Saturday, March 15, 2014
Star Wars: Legacy, Book 2
Much the same as we used to be able to tell if a STAR TREK film was going to be good (The even-numbered films...), I can tell whether I'm going to enjoy a particular STAR WARS: LEGACY arc by the credit box: If Jan Duursema is listed in the credits (As plotter and artist), the story will feature Cade Skywalker, and advance the main storyline, and I'll probably enjoy it very much. If writer John Ostrander is flying solo, with a different artist taking the reins, it's gonna be a chore to slog through.
No offense to Ostrander, who I consider to be one of my all-time favorite comic-book writers...He is telling a massive story here, and introducing characters and concepts and plots left and right. For the most part, he does a great job, and even if it's one of the "off" chapters, more often than not I'll find myself enjoying it by the time it ends. My problem, however, lies with the large chunks of time he spends away from Cade Skywalker and the main plot of the series. (This could be a by-product of the odd way that Dark Horse is collecting the series...this volume features STAR WARS: LEGACY #'s 20-36, and #41....Because Dark Horse rarely features covers in their collected editions, and because the covers they DO show don't say what issue they're from, I have no idea if these stories are being presented chronologically, or if the non-Cade issues are being clustered together...and I have no idea why #41 is in this book, and not the next.) The non-Cade issues show the bigger picture of the war being waged by/against The Sith and their Empire, and, aside from a few bits here and there, they really didn't hold my interest. There's such an overload of characters and double-crosses and betrayals and plots that I found myself just zoning out.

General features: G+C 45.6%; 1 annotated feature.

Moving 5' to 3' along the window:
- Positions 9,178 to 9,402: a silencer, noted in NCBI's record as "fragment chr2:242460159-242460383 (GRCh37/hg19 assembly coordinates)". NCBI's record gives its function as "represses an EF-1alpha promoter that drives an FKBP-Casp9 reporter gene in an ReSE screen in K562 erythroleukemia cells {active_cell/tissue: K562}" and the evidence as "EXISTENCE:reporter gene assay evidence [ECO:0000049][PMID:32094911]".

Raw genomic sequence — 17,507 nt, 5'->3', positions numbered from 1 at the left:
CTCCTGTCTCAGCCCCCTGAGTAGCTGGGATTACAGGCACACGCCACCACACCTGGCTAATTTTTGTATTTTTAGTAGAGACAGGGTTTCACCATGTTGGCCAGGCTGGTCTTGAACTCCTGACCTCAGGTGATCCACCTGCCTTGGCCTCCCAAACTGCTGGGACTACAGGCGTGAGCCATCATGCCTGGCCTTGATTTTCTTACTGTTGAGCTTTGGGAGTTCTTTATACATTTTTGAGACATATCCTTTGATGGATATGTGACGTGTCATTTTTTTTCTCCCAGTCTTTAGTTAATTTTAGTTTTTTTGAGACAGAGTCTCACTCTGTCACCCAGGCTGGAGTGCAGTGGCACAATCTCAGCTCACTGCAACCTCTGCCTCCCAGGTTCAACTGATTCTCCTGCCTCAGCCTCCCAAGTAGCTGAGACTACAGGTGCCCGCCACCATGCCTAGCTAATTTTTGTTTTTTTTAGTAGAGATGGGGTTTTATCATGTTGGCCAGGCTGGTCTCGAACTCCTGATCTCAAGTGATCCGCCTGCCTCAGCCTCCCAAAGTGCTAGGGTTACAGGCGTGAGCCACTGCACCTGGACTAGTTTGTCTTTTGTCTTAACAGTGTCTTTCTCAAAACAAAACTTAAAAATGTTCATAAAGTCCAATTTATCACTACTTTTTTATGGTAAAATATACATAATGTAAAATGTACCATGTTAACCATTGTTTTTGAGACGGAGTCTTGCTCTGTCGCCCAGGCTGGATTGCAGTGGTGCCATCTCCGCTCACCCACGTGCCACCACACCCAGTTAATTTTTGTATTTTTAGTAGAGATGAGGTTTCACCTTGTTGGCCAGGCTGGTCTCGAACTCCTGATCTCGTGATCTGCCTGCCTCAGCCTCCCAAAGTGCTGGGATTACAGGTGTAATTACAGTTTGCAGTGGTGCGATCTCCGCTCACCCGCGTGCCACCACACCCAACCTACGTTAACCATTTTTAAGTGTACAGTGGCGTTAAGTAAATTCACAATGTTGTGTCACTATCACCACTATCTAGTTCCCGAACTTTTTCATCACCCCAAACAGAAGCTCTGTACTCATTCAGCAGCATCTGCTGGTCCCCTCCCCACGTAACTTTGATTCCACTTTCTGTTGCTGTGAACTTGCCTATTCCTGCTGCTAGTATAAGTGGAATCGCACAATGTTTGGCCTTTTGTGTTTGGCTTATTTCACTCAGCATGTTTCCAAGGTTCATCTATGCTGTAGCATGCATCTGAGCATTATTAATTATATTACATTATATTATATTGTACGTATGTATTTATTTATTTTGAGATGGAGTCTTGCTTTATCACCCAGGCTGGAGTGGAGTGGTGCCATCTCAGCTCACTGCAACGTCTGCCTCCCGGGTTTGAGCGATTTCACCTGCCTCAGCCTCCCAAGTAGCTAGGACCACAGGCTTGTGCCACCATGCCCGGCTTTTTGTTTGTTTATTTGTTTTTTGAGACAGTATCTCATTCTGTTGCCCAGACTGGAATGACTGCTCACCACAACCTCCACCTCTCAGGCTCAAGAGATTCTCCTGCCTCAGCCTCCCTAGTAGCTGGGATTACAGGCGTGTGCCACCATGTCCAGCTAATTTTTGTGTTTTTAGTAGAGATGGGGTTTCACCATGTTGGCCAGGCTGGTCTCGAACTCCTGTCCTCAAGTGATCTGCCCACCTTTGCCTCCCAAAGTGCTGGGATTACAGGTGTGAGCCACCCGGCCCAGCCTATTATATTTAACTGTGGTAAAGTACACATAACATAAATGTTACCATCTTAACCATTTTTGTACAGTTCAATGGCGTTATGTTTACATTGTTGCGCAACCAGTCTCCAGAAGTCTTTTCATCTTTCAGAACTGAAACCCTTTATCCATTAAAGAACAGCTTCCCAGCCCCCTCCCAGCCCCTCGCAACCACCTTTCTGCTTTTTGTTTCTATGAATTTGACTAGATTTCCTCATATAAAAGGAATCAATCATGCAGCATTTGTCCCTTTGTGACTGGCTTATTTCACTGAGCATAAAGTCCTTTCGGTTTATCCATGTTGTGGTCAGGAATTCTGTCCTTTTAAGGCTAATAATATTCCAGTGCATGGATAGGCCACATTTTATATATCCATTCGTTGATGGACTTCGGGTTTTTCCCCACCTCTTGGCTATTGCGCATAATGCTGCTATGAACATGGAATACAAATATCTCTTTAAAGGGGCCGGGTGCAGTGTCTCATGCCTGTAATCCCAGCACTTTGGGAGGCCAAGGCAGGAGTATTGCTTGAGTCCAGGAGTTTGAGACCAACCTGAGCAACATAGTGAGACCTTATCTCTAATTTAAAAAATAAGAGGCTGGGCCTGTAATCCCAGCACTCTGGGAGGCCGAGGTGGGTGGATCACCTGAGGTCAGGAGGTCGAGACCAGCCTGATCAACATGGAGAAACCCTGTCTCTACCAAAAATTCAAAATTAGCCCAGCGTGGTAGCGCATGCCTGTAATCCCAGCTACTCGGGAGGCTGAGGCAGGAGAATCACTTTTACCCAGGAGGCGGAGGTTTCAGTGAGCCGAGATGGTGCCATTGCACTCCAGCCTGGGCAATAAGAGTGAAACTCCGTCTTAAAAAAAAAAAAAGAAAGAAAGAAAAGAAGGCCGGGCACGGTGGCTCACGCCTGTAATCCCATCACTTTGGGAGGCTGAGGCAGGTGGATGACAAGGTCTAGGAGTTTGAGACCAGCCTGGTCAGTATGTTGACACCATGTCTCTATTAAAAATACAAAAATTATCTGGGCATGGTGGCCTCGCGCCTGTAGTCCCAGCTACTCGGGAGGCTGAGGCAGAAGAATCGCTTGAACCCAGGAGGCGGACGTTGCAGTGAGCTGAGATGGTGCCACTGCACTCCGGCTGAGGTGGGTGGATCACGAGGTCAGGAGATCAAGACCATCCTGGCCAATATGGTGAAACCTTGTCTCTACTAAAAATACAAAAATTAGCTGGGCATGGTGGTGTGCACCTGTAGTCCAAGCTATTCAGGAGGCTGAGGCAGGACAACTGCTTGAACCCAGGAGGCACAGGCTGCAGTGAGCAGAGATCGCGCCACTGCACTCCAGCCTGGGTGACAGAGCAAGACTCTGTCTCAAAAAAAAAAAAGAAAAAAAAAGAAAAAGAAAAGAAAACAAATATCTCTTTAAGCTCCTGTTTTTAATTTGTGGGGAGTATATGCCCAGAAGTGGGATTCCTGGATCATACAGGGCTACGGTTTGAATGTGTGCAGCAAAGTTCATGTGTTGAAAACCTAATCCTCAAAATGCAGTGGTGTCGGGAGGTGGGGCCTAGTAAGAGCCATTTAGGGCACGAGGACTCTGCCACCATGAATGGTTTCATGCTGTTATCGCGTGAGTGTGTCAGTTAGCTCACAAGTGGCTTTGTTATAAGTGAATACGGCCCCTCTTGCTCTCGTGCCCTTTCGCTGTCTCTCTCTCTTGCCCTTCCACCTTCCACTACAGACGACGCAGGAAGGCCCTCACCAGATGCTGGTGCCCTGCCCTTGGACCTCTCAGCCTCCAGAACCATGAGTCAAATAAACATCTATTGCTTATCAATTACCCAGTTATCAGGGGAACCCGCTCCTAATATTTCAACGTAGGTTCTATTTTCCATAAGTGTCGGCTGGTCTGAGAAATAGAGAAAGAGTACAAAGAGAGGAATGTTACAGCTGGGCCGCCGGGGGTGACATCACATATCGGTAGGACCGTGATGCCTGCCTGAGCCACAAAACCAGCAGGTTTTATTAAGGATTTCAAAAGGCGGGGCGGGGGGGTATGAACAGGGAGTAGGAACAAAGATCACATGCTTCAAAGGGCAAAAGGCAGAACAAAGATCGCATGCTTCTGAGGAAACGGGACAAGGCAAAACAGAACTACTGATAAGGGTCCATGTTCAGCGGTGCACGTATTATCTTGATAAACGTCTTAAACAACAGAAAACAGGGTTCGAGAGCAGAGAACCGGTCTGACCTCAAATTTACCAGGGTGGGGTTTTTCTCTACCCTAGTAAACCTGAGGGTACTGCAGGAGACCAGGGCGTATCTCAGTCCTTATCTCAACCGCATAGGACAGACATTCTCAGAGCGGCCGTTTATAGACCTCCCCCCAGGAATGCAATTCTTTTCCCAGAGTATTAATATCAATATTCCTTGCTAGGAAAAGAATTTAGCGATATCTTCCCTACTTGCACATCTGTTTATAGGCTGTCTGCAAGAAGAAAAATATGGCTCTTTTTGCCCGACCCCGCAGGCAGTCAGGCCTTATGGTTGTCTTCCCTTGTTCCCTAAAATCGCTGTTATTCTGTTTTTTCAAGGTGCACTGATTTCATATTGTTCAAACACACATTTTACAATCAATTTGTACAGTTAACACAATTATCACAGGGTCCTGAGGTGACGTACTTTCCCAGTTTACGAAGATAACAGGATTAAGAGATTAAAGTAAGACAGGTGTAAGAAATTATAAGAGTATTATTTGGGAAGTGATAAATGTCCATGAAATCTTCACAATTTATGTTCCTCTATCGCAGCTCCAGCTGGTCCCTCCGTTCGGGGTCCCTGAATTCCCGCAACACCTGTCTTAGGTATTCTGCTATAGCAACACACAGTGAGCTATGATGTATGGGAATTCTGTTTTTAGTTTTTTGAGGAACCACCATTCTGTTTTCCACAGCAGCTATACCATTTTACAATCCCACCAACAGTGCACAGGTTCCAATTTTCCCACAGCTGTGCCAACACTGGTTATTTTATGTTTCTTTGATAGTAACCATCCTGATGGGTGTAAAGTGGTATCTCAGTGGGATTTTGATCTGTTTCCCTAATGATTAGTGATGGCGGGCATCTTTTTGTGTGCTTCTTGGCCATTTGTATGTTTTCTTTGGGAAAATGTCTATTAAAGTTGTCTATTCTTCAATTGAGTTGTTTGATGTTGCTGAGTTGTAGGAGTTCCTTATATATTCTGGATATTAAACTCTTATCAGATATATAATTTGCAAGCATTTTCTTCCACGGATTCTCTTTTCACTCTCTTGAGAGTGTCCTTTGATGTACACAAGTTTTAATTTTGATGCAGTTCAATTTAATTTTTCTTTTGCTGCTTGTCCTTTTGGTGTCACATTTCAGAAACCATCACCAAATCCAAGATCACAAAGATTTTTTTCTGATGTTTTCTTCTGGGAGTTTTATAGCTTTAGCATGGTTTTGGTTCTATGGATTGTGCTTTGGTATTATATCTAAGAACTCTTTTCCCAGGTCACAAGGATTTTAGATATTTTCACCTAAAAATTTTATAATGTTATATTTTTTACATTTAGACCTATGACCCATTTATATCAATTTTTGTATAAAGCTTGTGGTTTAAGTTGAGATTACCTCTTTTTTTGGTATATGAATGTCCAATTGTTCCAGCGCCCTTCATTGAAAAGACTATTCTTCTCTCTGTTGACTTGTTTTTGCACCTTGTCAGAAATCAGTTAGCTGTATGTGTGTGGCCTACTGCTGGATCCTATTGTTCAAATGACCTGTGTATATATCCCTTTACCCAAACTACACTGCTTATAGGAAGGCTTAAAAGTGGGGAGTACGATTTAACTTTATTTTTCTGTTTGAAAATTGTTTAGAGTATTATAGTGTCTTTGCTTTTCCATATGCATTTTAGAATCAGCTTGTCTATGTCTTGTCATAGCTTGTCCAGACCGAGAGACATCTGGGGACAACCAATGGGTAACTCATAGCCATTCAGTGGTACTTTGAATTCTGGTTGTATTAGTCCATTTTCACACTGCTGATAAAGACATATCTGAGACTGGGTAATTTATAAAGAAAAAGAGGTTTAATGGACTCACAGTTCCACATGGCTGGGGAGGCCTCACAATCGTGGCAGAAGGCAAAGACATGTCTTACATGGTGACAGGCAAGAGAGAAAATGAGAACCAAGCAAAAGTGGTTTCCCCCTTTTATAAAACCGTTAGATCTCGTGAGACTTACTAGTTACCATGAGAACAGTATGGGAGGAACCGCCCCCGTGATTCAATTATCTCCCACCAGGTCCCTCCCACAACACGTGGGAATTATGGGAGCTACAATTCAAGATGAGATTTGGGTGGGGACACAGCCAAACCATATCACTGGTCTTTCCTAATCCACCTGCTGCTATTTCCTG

When Cade is onscreen, and the main plot is being advanced, the book just hums along like a well-oiled astromech droid. (This could also be a personal reaction to Jan Duursema's art, which I think is just phenomenal.) Cade is trying to walk the straight-and-narrow (Kind of...), but he's still a huge asshole. Even so, he's starting to grow on me. This volume finds Cade and his allies taking the fight to Darth Krayt, in the hope that Krayt's death will fracture The Sith, and cause The Empire to self-destruct.
I was looking forward to seeing how Dark Horse addressed the VECTOR crossover, which is contained in this volume. (VECTOR was the first STAR WARS multi-book crossover, with a story that spanned time , beginning with the early days of The Jedi Knights, jumping forward to the Darth Vader era, and concluding in LEGACY.) The short answer is, they don't address it at all. I was hoping for a text page, or a recap of some kind, but there's nothing...you're just kind of dumped into the last third of VECTOR with no warning of any kind. The good news is that Ostrander is such a pro that his in-story flashbacks and text blocks are enough to get readers acclimated. I've already read VECTOR in full, years ago, but I think that the way Ostrander wrote his third of the crossover should be enough to give most readers a very full picture of what had gone before. VECTOR ends with one hell of an unexpected bang...I was shocked when I first read it, even without the benefit of being a regular LEGACY reader. In the full context of the series, it's even more jarring and status-quo shaking.
So, 2/3rd's of the way through the complete series, STAR WARS: LEGACY is a good, but not great, read. Hardcore STAR WARS fans will probably get more mileage out of it than I did, but there's still more than enough here to earn STAR WARS: LEGACY, BOOK 2 a recommendation.